Although the wearing of tzitzit is enjoined in Scripture, we do not find records of its actual observance until the Second Temple period.
The relationship between a sage and his disciple may be characterized both as that of a father to his son, and of a master to his servant. In effect, a disciple indentured himself to his teacher. Traveling with and attending to him, a disciple remained with his teacher twenty-four hours a day, three hundred sixty-five days a year. The etiquette governing the teacher-disciple relationship is a fascinating subject. In this article, Shmuel Safrai explores one aspect of that relationship: To what extent could an advanced disciple differ from the opinions of his teacher?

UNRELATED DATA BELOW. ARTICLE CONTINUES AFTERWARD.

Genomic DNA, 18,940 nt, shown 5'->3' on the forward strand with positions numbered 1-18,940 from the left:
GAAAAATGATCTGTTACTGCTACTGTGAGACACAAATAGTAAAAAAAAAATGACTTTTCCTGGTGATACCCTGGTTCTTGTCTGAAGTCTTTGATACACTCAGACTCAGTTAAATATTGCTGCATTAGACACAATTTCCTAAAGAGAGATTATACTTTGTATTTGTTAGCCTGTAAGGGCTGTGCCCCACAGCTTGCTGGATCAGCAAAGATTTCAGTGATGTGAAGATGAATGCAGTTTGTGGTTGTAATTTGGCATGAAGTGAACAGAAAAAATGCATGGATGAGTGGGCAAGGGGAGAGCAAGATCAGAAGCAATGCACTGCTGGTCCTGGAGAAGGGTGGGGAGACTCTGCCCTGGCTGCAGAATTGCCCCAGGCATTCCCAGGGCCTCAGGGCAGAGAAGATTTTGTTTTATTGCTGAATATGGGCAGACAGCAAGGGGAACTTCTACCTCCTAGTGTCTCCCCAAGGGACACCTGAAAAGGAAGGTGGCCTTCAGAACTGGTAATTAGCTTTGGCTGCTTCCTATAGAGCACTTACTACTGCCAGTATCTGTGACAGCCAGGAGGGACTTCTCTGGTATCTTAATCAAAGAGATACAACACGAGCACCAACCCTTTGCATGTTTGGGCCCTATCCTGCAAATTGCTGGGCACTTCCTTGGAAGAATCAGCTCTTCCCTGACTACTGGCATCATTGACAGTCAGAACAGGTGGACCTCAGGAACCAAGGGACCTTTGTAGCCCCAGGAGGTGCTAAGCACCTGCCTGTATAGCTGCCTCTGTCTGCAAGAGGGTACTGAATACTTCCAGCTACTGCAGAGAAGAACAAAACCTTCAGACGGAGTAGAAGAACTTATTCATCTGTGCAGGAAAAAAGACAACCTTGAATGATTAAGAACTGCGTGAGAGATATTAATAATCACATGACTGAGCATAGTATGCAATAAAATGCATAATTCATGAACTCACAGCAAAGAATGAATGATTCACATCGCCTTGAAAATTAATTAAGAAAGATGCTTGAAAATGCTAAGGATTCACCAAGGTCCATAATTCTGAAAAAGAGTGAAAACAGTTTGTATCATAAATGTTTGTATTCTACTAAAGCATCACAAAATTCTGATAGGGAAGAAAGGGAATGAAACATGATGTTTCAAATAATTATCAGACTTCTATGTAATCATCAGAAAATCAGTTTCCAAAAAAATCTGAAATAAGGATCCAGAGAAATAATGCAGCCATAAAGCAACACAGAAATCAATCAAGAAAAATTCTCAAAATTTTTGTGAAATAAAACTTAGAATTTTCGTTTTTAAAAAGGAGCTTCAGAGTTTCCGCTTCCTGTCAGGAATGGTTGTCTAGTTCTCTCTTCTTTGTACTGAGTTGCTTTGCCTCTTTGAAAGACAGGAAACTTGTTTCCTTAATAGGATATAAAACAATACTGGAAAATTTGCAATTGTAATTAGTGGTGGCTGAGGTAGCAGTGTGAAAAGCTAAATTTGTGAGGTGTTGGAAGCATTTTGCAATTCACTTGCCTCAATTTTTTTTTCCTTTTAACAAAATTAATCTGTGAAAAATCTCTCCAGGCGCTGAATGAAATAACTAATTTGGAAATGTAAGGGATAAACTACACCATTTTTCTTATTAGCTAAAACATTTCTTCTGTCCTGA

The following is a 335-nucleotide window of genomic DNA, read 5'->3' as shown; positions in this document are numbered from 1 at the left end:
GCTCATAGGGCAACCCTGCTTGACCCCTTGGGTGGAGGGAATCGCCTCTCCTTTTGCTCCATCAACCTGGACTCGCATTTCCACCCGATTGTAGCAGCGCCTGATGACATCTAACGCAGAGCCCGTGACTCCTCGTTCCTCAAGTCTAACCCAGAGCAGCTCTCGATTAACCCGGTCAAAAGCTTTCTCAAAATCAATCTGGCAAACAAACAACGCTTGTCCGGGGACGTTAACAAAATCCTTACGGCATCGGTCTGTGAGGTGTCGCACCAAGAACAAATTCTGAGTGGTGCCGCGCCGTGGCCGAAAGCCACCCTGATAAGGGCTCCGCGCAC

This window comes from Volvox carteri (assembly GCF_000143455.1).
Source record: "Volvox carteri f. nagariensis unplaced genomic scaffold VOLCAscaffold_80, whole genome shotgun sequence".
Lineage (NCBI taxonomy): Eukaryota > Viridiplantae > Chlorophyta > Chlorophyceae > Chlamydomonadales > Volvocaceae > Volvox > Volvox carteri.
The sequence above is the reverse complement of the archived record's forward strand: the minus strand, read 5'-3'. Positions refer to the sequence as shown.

In rabbinic parables God could be portrayed as behaving in a morally ambiguous manner: he might be a cruel slave owner or a heartless judge. In a few Lukan parables, Jesus also portrayed God as behaving scandalously. Often unsettling for modern readers, such portrayals added humorous elements to the plot and heightened the dramatic effect.
Salome’s image has been obscured and marred due to the personas created for her by writers of the past 150 years. Salome is famous for the part she played in the execution of John the Baptist. Since 1863, she has been depicted in books and films as morally depraved. Diligent research reveals, however, that the real Salome is much different than popular portrayals.
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